Why I Didn’t Pay Off My Mortgage Before Retirement

Mortgage payments can be a part of a sound retirement strategy.

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I have a confession to make. I retired with a mortgage. Most retirement planning professionals say this is a big no-no. I’m not so sure.

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I’m not going to try to convince you that the tax deduction makes it worthwhile (it doesn’t), or that your money is more wisely invested in the stock market (it isn’t). I will tell you that cash in your bank account will put food on the table, and that equity in your home won’t pay the electricity bill. But that’s not the reason I haven’t paid off my mortgage. It’s because of inflation.

Thirty years ago, a large pizza cost $6, a pound of ground beef was $1.51, and a bottle of whiskey ran you $5.99. Today the pizza will set you back $10.30, the homemade burgers, $2.27, and it will cost you $12.99 to drown your sorrows in that bottle of whiskey. And yet, after adjusting for inflation, each of these items is actually cheaper now than each was back then.

To put this all in perspective, the average household income was $17,710 in 1980. By 2009 it had nearly tripled to $49,777. We don’t notice the 30-year creep in prices all that much because we continue to earn inflated dollars as well. That means we can afford the $172,600 price tag of the average home in 2010, even though the average home was only $64,200 three decades ago.

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Inflation has been mild the last couple of years. Most experts expect that to change in the not-too-distant future, and some fear that when inflation does come back it won’t creep but sprint. Inflation erodes the purchasing power of a dollar. If you have $100,000 in the bank today, an annual inflation rate of 3.5 percent would effectively snatch about $30,000 over ten years. Yes, you’d still have $100,000 in the bank a decade later, but it would only buy you what $70,000 buys you today. That’s how inflation hurts.

Inflation actually helps you, though, when it comes to debt. A mortgage enables you to lock in today’s home price, but pay for it with tomorrow’s inflated dollars. To illustrate simply how this works, let’s assume you bought a home back in 1980 for $64,000 and borrowed 100 percent of the purchase price. Assume you just now had to pay back that loan. It would cost you over $170,000 to buy that home again today, so writing a check for $64,000 would feel like a real bargain. That’s because you get to use today’s inflated dollars to pay back money you borrowed all those years ago, when $64,000 had a lot more purchasing power than it does today. With interest rates so low right now, a mortgage can be an excellent hedge against inflation.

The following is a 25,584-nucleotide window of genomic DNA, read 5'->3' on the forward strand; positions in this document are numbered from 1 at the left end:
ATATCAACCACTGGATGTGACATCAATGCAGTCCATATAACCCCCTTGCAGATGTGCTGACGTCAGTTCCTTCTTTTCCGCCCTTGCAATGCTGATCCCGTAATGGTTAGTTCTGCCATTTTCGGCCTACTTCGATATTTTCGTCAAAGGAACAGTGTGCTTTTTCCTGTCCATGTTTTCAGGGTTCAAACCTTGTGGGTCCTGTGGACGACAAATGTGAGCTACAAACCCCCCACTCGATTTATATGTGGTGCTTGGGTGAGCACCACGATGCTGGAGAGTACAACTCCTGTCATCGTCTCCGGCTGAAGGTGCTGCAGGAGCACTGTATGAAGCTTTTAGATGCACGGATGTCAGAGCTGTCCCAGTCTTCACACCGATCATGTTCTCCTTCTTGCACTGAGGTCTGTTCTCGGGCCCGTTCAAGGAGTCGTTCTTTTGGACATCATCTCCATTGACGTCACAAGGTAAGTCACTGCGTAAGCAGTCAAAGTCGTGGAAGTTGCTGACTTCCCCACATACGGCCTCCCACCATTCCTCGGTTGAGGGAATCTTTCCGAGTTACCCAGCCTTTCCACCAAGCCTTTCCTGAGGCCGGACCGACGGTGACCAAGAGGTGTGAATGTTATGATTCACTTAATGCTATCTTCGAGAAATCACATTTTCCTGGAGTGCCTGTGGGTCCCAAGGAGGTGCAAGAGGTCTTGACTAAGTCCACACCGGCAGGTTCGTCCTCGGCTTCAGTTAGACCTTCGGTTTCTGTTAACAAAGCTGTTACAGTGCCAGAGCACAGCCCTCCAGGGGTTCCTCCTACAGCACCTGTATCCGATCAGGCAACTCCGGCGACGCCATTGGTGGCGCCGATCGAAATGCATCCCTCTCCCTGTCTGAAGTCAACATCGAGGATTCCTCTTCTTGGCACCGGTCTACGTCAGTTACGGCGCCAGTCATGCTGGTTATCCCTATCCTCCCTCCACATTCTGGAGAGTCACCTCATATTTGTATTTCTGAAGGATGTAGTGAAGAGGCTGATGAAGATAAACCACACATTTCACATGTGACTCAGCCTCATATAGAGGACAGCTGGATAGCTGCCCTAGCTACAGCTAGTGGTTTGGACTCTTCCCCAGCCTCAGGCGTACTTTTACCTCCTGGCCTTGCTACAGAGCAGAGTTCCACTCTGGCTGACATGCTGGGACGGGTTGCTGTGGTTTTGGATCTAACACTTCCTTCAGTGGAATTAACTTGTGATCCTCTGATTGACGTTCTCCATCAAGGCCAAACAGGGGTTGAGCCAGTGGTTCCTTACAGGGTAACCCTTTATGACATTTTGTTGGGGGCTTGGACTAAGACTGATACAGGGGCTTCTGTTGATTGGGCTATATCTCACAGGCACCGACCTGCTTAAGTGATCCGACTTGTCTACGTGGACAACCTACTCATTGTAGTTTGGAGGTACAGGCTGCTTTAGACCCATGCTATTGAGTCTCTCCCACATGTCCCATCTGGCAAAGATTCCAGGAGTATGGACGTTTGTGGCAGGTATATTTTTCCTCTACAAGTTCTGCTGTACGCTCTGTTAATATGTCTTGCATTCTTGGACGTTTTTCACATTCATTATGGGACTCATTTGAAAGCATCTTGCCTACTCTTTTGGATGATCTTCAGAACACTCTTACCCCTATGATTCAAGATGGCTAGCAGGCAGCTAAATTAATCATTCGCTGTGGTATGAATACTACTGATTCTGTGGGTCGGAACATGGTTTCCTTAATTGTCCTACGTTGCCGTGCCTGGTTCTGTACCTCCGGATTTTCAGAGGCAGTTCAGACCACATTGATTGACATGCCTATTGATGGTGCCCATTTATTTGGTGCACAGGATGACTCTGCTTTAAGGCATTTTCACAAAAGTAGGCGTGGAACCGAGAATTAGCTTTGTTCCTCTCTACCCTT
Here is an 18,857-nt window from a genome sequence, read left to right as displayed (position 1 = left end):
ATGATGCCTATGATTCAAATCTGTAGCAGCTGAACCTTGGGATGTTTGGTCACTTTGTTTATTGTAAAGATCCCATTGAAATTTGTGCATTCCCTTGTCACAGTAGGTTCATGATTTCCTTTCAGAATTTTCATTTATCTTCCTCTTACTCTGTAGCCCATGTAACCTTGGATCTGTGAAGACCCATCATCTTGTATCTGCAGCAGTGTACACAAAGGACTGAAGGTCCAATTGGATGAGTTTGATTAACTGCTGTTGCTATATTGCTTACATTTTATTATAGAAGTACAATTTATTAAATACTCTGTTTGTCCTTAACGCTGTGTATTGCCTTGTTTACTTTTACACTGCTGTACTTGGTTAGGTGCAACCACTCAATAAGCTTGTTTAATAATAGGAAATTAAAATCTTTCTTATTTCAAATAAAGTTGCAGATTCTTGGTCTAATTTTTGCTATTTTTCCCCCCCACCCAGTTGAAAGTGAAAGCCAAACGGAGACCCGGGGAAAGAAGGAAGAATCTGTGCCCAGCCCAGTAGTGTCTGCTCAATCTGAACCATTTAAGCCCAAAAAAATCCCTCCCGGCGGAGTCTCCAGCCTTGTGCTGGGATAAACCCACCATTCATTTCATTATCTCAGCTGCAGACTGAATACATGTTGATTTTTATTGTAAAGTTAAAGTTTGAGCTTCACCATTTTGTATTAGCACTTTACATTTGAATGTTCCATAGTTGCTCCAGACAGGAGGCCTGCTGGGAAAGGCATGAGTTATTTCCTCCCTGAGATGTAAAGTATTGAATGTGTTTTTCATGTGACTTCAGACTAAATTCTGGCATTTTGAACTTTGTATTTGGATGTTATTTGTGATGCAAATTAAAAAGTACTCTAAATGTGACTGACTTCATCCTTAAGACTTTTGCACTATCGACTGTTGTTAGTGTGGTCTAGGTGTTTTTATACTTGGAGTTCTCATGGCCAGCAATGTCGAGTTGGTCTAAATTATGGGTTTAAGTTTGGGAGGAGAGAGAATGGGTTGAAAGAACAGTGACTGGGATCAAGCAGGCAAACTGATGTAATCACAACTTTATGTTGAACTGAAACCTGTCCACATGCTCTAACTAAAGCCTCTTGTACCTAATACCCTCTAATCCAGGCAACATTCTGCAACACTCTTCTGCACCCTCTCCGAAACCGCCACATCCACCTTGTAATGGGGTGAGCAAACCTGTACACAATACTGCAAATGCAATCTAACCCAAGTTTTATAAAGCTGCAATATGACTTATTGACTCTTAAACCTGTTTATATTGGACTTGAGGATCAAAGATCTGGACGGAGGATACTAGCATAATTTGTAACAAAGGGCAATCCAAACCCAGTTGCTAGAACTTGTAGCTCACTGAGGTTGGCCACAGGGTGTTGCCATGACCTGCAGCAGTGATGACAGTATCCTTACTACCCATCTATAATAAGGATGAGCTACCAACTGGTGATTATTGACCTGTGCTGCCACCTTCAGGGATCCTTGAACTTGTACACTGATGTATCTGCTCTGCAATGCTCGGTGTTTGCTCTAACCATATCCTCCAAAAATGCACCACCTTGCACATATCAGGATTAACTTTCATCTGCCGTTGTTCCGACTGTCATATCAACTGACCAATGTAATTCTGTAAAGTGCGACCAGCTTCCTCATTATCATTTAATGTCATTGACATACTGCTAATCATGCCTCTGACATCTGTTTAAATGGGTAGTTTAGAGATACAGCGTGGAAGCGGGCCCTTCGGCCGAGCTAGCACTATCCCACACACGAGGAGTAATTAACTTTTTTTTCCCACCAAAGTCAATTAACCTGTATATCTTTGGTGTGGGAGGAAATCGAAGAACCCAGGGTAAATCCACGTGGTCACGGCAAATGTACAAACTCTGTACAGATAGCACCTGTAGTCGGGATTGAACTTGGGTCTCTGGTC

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If you are worried about runaway inflation, you’re better off taking the money you would have used to pay off your mortgage and investing it instead in Treasury Inflation-Protected Securities (TIPS). Assuming you have a $100,000 balance on your 5 percent fixed-rate mortgage, you’d save about $47,000 in interest over the next ten years if you paid off that mortgage today. But if inflation averages 3.5 percent each year over the coming decade, you’ll come out ahead if you park your money in TIPS instead of your mortgage. Even with current 10-year TIPS rates hovering around 1 percent, the interest and principal on your bond in 10 years would produce enough to pay off the mortgage, the interest, and put an extra $5,000 in your pocket. If inflation charges even harder, you’ll walk away with even more.

Sydney Lagier is a former certified public accountant. Since retiring in 2008 at the age of 44, she has been writing about the transition from productive member of society to gal of leisure at her blog, Retirement: A Full-Time Job.